Chinese airports face massive delays - China’s latest top news - SupChina

Chinese airports face massive delays – China’s latest top news

Slow planes in China

If you’ve spent much time flying out of Chinese airports, it’s likely that you’ve experienced multiple delays and cancellations. It’s apparently getting worse: Caixin reports that China “has experienced 7,000 more flight delays per day than it did last year,” with the country’s on-time flight rate reaching “a three-year low this year of 71.8%, nearly 6 percentage points lower than the same period for 2016, according to the Civil Aviation Administration.”

Why so many delays?

  • The weather “has caused half of the total delays so far this year,” with torrential rains in southern China grounding “thousands” of flights.
  • Military exercises: Caixin says that “increased military activity has contributed to over a fourth of the delays and cancellations.”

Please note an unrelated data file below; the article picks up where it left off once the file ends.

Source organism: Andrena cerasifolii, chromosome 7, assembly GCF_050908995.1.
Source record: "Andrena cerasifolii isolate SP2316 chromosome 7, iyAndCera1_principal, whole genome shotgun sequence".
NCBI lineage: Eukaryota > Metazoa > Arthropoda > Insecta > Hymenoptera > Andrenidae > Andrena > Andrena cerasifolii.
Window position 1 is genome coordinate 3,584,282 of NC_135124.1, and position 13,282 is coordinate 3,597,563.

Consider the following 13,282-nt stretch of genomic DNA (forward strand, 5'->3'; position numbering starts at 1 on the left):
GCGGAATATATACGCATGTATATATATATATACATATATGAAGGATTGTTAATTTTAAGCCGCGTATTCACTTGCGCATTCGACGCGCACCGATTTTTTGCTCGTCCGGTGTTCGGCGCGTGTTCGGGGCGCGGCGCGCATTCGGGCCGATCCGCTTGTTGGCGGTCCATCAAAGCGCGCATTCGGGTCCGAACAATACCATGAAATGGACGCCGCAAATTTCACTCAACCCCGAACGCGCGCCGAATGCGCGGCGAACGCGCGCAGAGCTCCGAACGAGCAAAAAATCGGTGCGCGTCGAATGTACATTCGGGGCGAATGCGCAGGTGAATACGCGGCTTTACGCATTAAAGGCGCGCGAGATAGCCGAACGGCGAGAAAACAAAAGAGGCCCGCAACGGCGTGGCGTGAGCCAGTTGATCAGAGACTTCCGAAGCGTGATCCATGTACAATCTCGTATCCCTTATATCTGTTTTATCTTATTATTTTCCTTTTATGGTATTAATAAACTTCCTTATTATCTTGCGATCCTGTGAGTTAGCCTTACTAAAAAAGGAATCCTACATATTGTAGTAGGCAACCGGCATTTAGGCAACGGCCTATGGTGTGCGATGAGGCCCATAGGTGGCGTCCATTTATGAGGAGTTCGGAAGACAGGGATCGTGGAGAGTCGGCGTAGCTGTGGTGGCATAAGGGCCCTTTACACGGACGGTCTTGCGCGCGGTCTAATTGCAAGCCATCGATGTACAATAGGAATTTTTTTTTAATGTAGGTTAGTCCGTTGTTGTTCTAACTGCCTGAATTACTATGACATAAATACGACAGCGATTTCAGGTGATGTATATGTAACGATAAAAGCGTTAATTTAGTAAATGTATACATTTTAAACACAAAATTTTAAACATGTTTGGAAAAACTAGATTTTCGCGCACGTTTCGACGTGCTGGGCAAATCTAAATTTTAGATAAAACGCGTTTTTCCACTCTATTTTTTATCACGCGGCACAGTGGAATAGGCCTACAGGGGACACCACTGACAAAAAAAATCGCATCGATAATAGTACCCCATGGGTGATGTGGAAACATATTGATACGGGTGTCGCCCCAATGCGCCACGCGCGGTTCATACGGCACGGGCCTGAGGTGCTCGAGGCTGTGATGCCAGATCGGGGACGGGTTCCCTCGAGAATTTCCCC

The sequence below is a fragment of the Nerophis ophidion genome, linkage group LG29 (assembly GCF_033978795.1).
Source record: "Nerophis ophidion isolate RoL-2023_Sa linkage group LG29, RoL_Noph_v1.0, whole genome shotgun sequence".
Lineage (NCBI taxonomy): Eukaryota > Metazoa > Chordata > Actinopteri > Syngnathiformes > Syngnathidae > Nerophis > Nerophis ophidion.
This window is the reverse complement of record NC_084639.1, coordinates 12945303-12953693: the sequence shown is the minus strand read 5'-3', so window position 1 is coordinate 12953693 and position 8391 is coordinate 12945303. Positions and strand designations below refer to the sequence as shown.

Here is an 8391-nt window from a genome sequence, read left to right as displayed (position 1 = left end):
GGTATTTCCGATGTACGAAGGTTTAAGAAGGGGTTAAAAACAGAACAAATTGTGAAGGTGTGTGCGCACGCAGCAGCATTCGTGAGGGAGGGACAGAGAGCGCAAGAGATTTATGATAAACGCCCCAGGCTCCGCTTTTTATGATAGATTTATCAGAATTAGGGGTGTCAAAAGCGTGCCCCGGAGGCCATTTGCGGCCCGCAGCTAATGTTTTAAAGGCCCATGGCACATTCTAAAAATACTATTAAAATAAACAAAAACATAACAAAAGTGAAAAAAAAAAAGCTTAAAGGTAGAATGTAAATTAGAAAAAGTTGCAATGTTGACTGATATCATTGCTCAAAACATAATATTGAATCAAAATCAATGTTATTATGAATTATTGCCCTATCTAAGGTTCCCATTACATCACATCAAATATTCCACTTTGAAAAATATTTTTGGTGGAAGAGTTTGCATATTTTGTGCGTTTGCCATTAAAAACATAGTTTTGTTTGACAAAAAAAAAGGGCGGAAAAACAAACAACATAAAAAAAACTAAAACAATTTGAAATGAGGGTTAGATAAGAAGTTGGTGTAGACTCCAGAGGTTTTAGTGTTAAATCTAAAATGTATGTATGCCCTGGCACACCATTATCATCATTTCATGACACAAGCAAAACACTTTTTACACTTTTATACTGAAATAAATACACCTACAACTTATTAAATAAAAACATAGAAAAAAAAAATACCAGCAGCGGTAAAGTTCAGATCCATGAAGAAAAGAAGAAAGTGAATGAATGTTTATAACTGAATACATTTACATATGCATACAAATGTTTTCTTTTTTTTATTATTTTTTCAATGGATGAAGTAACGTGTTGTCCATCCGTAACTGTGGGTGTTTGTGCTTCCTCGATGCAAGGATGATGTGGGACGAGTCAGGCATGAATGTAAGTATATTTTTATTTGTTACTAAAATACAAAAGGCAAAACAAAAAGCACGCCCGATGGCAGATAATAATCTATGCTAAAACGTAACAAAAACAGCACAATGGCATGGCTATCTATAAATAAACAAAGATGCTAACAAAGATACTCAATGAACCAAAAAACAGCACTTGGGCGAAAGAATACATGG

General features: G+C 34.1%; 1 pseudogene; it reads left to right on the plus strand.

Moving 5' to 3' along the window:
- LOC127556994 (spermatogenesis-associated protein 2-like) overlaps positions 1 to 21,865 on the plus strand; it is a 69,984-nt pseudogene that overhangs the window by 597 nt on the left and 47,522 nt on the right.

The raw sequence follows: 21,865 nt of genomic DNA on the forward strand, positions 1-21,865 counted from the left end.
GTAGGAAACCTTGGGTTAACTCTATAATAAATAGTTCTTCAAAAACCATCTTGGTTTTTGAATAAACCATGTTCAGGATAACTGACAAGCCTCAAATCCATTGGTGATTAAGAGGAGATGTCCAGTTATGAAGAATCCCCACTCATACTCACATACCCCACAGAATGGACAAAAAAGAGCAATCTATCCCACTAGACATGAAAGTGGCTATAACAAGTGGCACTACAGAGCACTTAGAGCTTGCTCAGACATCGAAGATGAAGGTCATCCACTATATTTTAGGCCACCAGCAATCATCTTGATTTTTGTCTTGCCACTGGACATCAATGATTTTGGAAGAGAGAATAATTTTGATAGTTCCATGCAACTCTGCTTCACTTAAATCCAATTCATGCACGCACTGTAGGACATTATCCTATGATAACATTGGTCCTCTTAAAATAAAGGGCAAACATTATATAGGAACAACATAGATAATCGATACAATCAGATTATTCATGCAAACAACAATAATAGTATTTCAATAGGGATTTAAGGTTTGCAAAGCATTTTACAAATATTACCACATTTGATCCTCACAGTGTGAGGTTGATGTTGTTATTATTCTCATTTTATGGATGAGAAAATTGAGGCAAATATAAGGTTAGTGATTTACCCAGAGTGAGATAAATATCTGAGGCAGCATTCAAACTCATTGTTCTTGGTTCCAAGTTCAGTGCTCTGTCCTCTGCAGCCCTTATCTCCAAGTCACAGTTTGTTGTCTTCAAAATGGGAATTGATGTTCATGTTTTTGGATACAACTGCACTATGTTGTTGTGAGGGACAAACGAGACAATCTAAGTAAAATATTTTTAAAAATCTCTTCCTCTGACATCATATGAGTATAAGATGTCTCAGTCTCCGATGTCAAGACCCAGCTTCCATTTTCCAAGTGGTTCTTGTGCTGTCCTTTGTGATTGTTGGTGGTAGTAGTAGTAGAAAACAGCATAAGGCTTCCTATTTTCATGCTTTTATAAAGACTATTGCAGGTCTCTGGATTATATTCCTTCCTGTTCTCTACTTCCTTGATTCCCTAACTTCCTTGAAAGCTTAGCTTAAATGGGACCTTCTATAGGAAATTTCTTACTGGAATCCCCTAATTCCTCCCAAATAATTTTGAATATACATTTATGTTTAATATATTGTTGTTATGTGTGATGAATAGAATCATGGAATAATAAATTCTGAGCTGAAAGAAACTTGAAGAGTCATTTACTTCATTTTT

• Drones: “nearly 800 flights were affected by drones illicitly flying near airports.”
  • Weird stuff, or what Caixin politely calls “miscellaneous activities by passengers,” such as a family embarking without boarding passes for their child, or the well-meaning lady who threw coins into the jet engine for good luck.

VPN update: It’s serious

Evidence continues to accumulate that the authorities are serious this time about scrutinizing and controlling the virtual private networks (VPNs) used to get around Chinese internet censorship.

  • The still excellent China Law Translate has posted a translation of what seems to be a letter from a Chinese internet service provider, informing clients that “they will need to assist in cleaning up/blocking VPN access following an order from the Ministry of Public Security.”
  • The Associated Press has a story on the VPN clampdown, which summarizes the situation so far.
  • It’s still unclear if there will be any effect, aside from the usual periodic interference, on VPN providers based abroad that do not accept domestic Chinese forms of payment.
Jeremy Goldkorn

Jeremy Goldkorn worked in China for 20 years as an editor and entrepreneur. He is editor-in-chief of SupChina, and co-founder of the Sinica Podcast.